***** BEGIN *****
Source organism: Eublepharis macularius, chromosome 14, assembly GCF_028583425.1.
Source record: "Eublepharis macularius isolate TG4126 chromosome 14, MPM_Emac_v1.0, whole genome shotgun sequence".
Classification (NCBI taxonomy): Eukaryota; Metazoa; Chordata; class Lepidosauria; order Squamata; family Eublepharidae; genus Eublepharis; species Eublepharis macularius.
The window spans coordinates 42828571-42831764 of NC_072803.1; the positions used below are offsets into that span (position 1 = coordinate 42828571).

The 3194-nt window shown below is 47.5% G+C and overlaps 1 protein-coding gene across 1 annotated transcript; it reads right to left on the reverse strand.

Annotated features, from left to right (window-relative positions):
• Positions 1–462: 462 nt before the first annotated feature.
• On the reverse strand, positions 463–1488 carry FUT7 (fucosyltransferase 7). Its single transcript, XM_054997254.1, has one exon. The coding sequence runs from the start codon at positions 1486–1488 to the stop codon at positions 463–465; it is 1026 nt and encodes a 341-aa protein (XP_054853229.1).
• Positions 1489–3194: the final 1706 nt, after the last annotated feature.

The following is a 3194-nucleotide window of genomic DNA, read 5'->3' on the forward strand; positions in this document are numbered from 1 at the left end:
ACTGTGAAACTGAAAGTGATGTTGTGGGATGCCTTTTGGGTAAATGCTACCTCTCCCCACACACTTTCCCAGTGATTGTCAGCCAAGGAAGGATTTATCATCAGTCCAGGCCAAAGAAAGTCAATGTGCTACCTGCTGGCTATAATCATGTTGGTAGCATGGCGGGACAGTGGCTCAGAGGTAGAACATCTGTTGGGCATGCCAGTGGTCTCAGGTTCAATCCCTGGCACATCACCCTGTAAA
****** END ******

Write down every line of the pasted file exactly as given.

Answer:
Source organism: Eublepharis macularius, chromosome 14, assembly GCF_028583425.1.
Source record: "Eublepharis macularius isolate TG4126 chromosome 14, MPM_Emac_v1.0, whole genome shotgun sequence".
Classification (NCBI taxonomy): Eukaryota; Metazoa; Chordata; class Lepidosauria; order Squamata; family Eublepharidae; genus Eublepharis; species Eublepharis macularius.
The window spans coordinates 42828571-42831764 of NC_072803.1; the positions used below are offsets into that span (position 1 = coordinate 42828571).

The 3194-nt window shown below is 47.5% G+C and overlaps 1 protein-coding gene across 1 annotated transcript; it reads right to left on the reverse strand.

Annotated features, from left to right (window-relative positions):
• Positions 1–462: 462 nt before the first annotated feature.
• On the reverse strand, positions 463–1488 carry FUT7 (fucosyltransferase 7). Its single transcript, XM_054997254.1, has one exon. The coding sequence runs from the start codon at positions 1486–1488 to the stop codon at positions 463–465; it is 1026 nt and encodes a 341-aa protein (XP_054853229.1).
• Positions 1489–3194: the final 1706 nt, after the last annotated feature.

The following is a 3194-nucleotide window of genomic DNA, read 5'->3' on the forward strand; positions in this document are numbered from 1 at the left end:
ACTGTGAAACTGAAAGTGATGTTGTGGGATGCCTTTTGGGTAAATGCTACCTCTCCCCACACACTTTCCCAGTGATTGTCAGCCAAGGAAGGATTTATCATCAGTCCAGGCCAAAGAAAGTCAATGTGCTACCTGCTGGCTATAATCATGTTGGTAGCATGGCGGGACAGTGGCTCAGAGGTAGAACATCTGTTGGGCATGCCAGTGGTCTCAGGTTCAATCCCTGGCACATCACCCTGTAAA